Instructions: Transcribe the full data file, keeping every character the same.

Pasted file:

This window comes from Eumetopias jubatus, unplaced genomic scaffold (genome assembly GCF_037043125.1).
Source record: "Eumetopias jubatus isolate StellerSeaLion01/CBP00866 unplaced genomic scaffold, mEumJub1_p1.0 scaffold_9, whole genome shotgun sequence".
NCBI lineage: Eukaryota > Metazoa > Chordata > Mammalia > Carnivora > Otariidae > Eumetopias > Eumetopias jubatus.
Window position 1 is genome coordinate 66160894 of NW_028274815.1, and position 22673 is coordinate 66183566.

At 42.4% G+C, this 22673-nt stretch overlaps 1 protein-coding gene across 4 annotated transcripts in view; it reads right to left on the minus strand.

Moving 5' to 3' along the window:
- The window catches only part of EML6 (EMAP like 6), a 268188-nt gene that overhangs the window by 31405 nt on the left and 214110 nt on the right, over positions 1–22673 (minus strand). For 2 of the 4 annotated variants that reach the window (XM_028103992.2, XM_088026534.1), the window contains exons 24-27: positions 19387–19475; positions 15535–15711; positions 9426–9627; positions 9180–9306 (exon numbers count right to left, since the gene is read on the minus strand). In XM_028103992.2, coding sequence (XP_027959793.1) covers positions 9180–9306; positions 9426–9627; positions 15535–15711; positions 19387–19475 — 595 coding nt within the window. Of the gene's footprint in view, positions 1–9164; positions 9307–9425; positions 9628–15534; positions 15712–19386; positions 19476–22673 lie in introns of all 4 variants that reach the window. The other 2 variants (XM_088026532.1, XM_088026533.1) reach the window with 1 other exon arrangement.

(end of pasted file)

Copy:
This window comes from Eumetopias jubatus, unplaced genomic scaffold (genome assembly GCF_037043125.1).
Source record: "Eumetopias jubatus isolate StellerSeaLion01/CBP00866 unplaced genomic scaffold, mEumJub1_p1.0 scaffold_9, whole genome shotgun sequence".
NCBI lineage: Eukaryota > Metazoa > Chordata > Mammalia > Carnivora > Otariidae > Eumetopias > Eumetopias jubatus.
Window position 1 is genome coordinate 66160894 of NW_028274815.1, and position 22673 is coordinate 66183566.

At 42.4% G+C, this 22673-nt stretch overlaps 1 protein-coding gene across 4 annotated transcripts in view; it reads right to left on the minus strand.

Moving 5' to 3' along the window:
- The window catches only part of EML6 (EMAP like 6), a 268188-nt gene that overhangs the window by 31405 nt on the left and 214110 nt on the right, over positions 1–22673 (minus strand). For 2 of the 4 annotated variants that reach the window (XM_028103992.2, XM_088026534.1), the window contains exons 24-27: positions 19387–19475; positions 15535–15711; positions 9426–9627; positions 9180–9306 (exon numbers count right to left, since the gene is read on the minus strand). In XM_028103992.2, coding sequence (XP_027959793.1) covers positions 9180–9306; positions 9426–9627; positions 15535–15711; positions 19387–19475 — 595 coding nt within the window. Of the gene's footprint in view, positions 1–9164; positions 9307–9425; positions 9628–15534; positions 15712–19386; positions 19476–22673 lie in introns of all 4 variants that reach the window. The other 2 variants (XM_088026532.1, XM_088026533.1) reach the window with 1 other exon arrangement.